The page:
Queen's Gazette | Queen's University

Queen's University Queen's University
    Search Type

    Search form

    Putting a focus on water-related issues

    Water-related issues are increasingly becoming a driving force for economic growth, social well-being, and a healthy population in Canada and around the world. This critical interest is reflected in the diversity of water-related research and education initiatives at the Beaty Water Research Centre (BWRC), which recently moved into its state-of-the-art research facilities in Mitchell Hall, the result of a generous gift from geologist and entrepreneur Ross J. Beaty.

    The BWRC encourages collaborative interdisciplinary research, education and outreach, spanning traditional water-related disciplines, as well as non-traditional and emerging disciplines. Recent highlights include new research funding and the launch of the BWRC’s first on-line interdisciplinary graduate program in Water and Human Health (WHH GDip)

    [Pascale Champagne]
    Pascale Champagne (Civil Engineering), director of the Beaty Water Research Centre, and her master’s student Nicole Woodcock, recently received research funding from the NSERC Engage and the Ontario Centre of Excellence Voucher for Innovation and Productivity I (VIP I) programs. (University Communications)

    Collaborative research to prevent tailing mine failures

    BWRC Director Pascale Champagne (Civil Engineering) and her master’s student Nicole Woodcock recently received research funding from the National Science and Engineering Research Council (NSERC) Engage program ($20,000), and the Ontario Centre of Excellence Voucher for Innovation and Productivity I (VIP I) program ($25,000), to assess the feasibility of using microbially-induced calcite precipitation (MICP) to improve the deposit performance of tailings.

    [BWRC]“This research is crucial given that tailing dam failures risk human life, destroy property and communities, contaminate rivers, fisheries and drinking water,” Dr. Champagne says. “Earlier this year hundreds lost their lives in the tailings dam collapse in Brazil which was just one of many major tailings dam disaster in the last decade.”

    Tailings are by-products from mining operations. Mine tailing particulates easily diffuse into the surrounding environment, leaching acidic drainage and heavy metals to surface and groundwater. Without treatment these tailings can take several hundred years to consolidate due to their poor water-releasing properties, and, in some cases failure to consolidate has led to catastrophic disasters.

    [Nicole Woodcock]
    Nicole Woodcock

    “Recent studies suggest biologically-catalyzed reactions can be used to increase the geotechnical strength of soft soils,” Woodcock says. “The application of this process to tailings has the potential to remediate and reduce the risk of tailing dam failures.”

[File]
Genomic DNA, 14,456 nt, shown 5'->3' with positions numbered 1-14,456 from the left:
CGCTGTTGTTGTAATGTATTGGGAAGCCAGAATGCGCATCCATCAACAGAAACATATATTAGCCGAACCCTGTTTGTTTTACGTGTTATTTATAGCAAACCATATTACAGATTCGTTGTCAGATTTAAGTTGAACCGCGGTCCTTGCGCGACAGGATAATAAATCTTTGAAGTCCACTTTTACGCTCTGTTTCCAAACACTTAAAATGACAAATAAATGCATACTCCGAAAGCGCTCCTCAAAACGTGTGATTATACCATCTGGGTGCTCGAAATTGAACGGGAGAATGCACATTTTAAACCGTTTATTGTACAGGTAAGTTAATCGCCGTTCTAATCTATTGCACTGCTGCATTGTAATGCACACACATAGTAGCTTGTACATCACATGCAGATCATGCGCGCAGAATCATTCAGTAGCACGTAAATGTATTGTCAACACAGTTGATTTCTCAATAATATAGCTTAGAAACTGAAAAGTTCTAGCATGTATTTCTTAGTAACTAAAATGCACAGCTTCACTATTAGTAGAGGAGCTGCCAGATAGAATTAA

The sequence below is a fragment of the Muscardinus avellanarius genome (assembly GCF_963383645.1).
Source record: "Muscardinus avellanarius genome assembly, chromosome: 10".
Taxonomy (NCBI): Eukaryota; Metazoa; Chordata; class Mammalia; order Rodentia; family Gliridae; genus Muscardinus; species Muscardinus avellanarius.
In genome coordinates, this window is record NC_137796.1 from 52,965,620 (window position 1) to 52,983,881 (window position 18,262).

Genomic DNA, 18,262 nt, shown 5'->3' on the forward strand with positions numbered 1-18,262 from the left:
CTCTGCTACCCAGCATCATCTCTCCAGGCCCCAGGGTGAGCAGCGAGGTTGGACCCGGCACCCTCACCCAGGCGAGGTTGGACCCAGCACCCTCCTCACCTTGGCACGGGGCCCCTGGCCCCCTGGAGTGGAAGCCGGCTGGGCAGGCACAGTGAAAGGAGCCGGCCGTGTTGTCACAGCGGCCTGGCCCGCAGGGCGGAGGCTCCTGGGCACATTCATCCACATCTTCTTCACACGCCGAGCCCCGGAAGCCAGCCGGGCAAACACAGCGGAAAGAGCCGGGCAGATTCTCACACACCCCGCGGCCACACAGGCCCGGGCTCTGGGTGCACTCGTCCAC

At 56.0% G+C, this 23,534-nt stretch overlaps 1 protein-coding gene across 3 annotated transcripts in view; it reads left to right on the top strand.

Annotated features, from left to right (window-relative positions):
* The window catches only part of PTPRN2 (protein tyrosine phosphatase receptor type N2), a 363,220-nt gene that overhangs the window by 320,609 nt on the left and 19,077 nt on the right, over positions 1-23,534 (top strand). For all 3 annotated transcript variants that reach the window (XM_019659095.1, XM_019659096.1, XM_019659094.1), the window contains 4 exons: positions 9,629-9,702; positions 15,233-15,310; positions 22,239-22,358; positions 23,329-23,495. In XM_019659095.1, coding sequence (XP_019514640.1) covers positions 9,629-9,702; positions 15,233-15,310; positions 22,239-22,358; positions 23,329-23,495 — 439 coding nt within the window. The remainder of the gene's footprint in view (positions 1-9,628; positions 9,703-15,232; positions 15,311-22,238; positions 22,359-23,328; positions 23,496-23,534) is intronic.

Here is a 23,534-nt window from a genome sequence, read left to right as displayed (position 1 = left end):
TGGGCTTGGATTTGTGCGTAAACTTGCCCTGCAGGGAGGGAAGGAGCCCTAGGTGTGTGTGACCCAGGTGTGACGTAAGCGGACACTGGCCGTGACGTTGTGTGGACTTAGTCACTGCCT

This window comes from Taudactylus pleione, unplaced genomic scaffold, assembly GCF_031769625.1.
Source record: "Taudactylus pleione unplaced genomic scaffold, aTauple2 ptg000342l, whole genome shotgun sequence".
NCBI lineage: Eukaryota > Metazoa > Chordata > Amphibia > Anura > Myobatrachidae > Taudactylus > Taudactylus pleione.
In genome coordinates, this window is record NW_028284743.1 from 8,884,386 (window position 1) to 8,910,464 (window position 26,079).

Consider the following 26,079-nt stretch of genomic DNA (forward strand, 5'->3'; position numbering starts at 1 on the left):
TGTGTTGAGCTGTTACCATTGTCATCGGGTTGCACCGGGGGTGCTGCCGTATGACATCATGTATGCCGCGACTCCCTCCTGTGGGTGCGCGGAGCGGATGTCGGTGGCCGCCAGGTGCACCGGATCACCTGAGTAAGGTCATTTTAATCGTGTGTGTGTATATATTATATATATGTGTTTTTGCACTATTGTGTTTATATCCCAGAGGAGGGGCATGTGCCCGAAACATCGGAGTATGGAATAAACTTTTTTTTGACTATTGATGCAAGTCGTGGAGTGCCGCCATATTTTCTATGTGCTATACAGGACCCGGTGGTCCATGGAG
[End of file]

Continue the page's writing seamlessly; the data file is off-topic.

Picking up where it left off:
“The Beaty Water Research Centre encourages partnerships with industrial and non-industrial partners to tackle import issues,” adds Jyoti Kotecha, Associate Director Research & Business Development for BWRC. “Our state-of-the-art facilities in Mitchell Hall allow us to increase the scale of our research activities. We are looking forward to working with BGC Engineering Inc. on this important research.”

    BGC Engineering Inc. is a private, employee-owned Canadian company with expertise in mine waste engineering and mine closure planning and design.

    Preparing the future workforce

    With support from the Faculty of Engineering and Applied Sciences, the BWRC is launching a new online, interdisciplinary graduate diploma program in Water and Human Health (WHH GDip), in May 2019.

    “The Water and Human Health program will provide enhanced training for students from different disciplines and highlights a cross disciplinary approach to issues related to water and health,” says Dr. Champagne. “The program is the first of its kind in Canada, and positions Queen’s as a leader in interdisciplinary graduate education.”

    The WHH GDip program can be completed on a full-time basis in four months through four online courses. Upon successful completion participants will receive a graduate diploma from Queen’s, giving them a competitive edge in their future careers. The diploma, although a standalone offering, can also be applied to course-work required for a course-based or research master’s program offered in a number of departments and faculties at Queen’s.

    “This program will offer in-depth knowledge related to the chemical, biological and physical components of water, while also capturing global environment policy implications, to provide participants of the program a better understanding of the impacts of water on public health,” says Dr. Hall, Associate Director of Education & Outreach for BWRC. “The WHH GDip program is the first of several interdisciplinary graduate diploma programs that BWRC will be launching over the next five years.”

    Find out more about the Beaty Water Research Centre.

    [Water and Human Health]